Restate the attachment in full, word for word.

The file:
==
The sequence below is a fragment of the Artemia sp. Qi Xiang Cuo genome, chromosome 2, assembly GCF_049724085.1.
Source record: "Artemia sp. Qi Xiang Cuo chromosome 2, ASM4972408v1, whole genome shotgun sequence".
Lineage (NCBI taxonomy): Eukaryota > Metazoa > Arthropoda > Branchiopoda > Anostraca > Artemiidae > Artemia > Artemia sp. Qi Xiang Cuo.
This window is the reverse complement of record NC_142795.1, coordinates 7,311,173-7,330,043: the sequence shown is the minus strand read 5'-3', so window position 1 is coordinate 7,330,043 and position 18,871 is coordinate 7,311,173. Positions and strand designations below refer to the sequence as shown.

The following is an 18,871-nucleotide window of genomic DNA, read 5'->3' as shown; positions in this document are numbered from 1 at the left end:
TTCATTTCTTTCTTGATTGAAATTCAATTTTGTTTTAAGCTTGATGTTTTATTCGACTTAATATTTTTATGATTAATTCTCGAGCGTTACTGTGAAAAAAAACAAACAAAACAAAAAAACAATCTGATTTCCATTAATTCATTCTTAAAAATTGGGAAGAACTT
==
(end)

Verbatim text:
The sequence below is a fragment of the Artemia sp. Qi Xiang Cuo genome, chromosome 2, assembly GCF_049724085.1.
Source record: "Artemia sp. Qi Xiang Cuo chromosome 2, ASM4972408v1, whole genome shotgun sequence".
Lineage (NCBI taxonomy): Eukaryota > Metazoa > Arthropoda > Branchiopoda > Anostraca > Artemiidae > Artemia > Artemia sp. Qi Xiang Cuo.
This window is the reverse complement of record NC_142795.1, coordinates 7,311,173-7,330,043: the sequence shown is the minus strand read 5'-3', so window position 1 is coordinate 7,330,043 and position 18,871 is coordinate 7,311,173. Positions and strand designations below refer to the sequence as shown.

The following is an 18,871-nucleotide window of genomic DNA, read 5'->3' as shown; positions in this document are numbered from 1 at the left end:
TTCATTTCTTTCTTGATTGAAATTCAATTTTGTTTTAAGCTTGATGTTTTATTCGACTTAATATTTTTATGATTAATTCTCGAGCGTTACTGTGAAAAAAAACAAACAAAACAAAAAAACAATCTGATTTCCATTAATTCATTCTTAAAAATTGGGAAGAACTT